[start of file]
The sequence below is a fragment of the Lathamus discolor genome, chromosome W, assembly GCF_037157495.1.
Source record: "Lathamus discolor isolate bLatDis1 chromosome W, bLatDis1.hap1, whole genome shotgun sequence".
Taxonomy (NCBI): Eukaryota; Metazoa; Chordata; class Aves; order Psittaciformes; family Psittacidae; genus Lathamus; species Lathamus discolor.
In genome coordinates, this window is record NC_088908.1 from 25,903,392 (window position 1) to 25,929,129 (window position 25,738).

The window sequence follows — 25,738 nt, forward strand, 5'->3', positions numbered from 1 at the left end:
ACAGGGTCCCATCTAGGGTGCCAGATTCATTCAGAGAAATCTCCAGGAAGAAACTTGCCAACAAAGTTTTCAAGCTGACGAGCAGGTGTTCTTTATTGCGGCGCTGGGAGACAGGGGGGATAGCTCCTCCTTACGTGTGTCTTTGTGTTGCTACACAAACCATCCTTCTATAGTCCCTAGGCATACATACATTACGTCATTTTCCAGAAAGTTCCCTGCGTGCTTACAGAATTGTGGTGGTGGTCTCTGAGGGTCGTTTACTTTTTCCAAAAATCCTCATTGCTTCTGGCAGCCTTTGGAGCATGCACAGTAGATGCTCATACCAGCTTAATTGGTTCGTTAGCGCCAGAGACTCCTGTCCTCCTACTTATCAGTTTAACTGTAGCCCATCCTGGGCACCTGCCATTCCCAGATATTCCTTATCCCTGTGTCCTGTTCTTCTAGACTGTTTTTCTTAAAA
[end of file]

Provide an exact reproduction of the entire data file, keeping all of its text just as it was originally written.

The sequence below is a fragment of the Lathamus discolor genome, chromosome W, assembly GCF_037157495.1.
Source record: "Lathamus discolor isolate bLatDis1 chromosome W, bLatDis1.hap1, whole genome shotgun sequence".
Taxonomy (NCBI): Eukaryota; Metazoa; Chordata; class Aves; order Psittaciformes; family Psittacidae; genus Lathamus; species Lathamus discolor.
In genome coordinates, this window is record NC_088908.1 from 25,903,392 (window position 1) to 25,929,129 (window position 25,738).

The window sequence follows — 25,738 nt, forward strand, 5'->3', positions numbered from 1 at the left end:
ACAGGGTCCCATCTAGGGTGCCAGATTCATTCAGAGAAATCTCCAGGAAGAAACTTGCCAACAAAGTTTTCAAGCTGACGAGCAGGTGTTCTTTATTGCGGCGCTGGGAGACAGGGGGGATAGCTCCTCCTTACGTGTGTCTTTGTGTTGCTACACAAACCATCCTTCTATAGTCCCTAGGCATACATACATTACGTCATTTTCCAGAAAGTTCCCTGCGTGCTTACAGAATTGTGGTGGTGGTCTCTGAGGGTCGTTTACTTTTTCCAAAAATCCTCATTGCTTCTGGCAGCCTTTGGAGCATGCACAGTAGATGCTCATACCAGCTTAATTGGTTCGTTAGCGCCAGAGACTCCTGTCCTCCTACTTATCAGTTTAACTGTAGCCCATCCTGGGCACCTGCCATTCCCAGATATTCCTTATCCCTGTGTCCTGTTCTTCTAGACTGTTTTTCTTAAAA